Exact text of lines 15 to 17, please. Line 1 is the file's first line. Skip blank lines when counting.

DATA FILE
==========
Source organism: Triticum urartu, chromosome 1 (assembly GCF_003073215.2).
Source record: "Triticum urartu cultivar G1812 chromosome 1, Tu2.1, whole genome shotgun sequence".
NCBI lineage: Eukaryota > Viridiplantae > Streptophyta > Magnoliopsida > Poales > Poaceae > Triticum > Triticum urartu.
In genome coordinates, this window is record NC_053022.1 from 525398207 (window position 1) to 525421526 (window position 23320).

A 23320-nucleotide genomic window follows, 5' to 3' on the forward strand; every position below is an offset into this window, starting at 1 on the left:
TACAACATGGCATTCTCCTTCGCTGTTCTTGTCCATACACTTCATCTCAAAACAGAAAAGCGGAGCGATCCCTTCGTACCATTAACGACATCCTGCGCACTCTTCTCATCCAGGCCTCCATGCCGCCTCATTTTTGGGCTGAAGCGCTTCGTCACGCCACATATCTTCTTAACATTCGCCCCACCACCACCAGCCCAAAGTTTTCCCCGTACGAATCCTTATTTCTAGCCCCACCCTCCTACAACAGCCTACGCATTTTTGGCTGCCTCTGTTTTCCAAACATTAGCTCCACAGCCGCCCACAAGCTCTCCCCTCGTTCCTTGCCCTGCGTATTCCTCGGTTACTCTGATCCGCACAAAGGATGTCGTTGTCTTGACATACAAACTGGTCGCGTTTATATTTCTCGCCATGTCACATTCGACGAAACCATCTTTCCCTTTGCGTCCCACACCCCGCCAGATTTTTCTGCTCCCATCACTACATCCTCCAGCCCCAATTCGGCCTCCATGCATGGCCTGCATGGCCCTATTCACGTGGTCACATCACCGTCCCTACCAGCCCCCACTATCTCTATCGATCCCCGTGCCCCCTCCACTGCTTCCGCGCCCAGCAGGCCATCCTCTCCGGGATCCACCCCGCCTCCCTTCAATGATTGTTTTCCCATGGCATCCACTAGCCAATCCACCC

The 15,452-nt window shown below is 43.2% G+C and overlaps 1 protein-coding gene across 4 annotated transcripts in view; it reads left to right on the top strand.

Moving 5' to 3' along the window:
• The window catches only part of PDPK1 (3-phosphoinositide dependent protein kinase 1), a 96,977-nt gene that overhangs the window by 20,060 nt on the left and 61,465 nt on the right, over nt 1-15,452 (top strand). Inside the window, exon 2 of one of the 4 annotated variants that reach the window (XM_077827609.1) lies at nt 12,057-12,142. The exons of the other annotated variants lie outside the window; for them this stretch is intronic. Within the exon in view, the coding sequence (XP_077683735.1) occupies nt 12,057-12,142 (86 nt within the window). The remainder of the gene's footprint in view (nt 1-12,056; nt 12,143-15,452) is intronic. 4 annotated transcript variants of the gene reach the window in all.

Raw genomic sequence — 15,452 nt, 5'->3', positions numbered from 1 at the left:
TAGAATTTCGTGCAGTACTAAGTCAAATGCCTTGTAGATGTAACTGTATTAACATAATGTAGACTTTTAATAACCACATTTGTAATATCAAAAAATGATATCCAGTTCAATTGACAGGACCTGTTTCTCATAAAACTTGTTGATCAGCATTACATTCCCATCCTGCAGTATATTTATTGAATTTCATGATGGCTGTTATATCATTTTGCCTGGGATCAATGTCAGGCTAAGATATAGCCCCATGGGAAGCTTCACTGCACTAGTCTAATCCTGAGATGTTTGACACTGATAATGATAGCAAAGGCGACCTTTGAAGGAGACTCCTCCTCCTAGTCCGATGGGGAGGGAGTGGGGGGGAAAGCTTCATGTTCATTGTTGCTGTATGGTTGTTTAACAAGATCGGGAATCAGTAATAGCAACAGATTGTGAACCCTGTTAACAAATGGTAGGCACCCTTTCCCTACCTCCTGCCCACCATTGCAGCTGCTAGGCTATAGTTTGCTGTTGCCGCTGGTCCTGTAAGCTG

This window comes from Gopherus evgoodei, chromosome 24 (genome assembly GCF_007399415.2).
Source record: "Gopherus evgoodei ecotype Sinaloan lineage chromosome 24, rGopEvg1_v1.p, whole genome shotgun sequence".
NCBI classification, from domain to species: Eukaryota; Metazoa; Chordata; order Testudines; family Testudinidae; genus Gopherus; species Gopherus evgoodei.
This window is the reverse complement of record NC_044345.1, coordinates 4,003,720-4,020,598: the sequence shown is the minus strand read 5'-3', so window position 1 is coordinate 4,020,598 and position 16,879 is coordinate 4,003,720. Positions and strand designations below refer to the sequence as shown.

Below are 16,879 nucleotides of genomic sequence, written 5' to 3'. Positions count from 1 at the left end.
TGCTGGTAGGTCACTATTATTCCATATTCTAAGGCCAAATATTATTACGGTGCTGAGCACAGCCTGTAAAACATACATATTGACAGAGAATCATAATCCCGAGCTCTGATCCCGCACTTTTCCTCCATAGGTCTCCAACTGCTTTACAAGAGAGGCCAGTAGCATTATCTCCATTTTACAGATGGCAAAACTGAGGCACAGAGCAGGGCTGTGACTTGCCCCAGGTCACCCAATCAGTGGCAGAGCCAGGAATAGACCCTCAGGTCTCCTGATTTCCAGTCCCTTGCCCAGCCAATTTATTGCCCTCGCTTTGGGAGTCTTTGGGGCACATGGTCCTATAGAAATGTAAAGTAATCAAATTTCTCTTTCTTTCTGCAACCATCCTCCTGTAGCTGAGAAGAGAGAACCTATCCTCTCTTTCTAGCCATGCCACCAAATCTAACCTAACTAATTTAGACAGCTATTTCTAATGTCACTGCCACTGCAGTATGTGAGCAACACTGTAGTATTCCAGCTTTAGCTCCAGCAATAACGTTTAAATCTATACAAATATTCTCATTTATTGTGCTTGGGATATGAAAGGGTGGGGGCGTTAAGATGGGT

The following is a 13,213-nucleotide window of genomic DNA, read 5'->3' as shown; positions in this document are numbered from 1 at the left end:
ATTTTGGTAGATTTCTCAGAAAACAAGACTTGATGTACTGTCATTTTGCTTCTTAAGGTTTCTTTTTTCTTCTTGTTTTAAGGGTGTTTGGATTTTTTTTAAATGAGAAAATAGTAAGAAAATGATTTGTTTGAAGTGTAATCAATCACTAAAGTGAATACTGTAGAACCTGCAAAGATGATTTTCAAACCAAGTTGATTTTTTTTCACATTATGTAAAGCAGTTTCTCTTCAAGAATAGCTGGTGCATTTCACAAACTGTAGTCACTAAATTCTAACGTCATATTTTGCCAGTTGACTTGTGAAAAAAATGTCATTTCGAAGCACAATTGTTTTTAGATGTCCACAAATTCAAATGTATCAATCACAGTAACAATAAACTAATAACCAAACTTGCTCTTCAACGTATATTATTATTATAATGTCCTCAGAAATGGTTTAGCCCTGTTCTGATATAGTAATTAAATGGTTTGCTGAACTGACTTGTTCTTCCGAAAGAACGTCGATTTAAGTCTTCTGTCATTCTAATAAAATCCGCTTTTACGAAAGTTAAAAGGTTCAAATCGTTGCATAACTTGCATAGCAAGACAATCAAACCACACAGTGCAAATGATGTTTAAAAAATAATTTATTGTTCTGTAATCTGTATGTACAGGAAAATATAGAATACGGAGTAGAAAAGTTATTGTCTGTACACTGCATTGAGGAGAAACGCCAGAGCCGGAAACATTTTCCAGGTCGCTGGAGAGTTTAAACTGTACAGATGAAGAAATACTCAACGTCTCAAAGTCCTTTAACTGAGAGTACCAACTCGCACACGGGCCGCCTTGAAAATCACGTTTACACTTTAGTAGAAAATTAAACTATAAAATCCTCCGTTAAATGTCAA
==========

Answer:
This window is the reverse complement of record NC_044345.1, coordinates 4,003,720-4,020,598: the sequence shown is the minus strand read 5'-3', so window position 1 is coordinate 4,020,598 and position 16,879 is coordinate 4,003,720. Positions and strand designations below refer to the sequence as shown.

Below are 16,879 nucleotides of genomic sequence, written 5' to 3'. Positions count from 1 at the left end.
TGCTGGTAGGTCACTATTATTCCATATTCTAAGGCCAAATATTATTACGGTGCTGAGCACAGCCTGTAAAACATACATATTGACAGAGAATCATAATCCCGAGCTCTGATCCCGCACTTTTCCTCCATAGGTCTCCAACTGCTTTACAAGAGAGGCCAGTAGCATTATCTCCATTTTACAGATGGCAAAACTGAGGCACAGAGCAGGGCTGTGACTTGCCCCAGGTCACCCAATCAGTGGCAGAGCCAGGAATAGACCCTCAGGTCTCCTGATTTCCAGTCCCTTGCCCAGCCAATTTATTGCCCTCGCTTTGGGAGTCTTTGGGGCACATGGTCCTATAGAAATGTAAAGTAATCAAATTTCTCTTTCTTTCTGCAACCATCCTCCTGTAGCTGAGAAGAGAGAACCTATCCTCTCTTTCTAGCCATGCCACCAAATCTAACCTAACTAATTTAGACAGCTATTTCTAATGTCACTGCCACTGCAGTATGTGAGCAACACTGTAGTATTCCAGCTTTAGCTCCAGCAATAACGTTTAAATCTATACAAATATTCTCATTTATTGTGCTTGGGATATGAAAGGGTGGGGGCGTTAAGATGGGT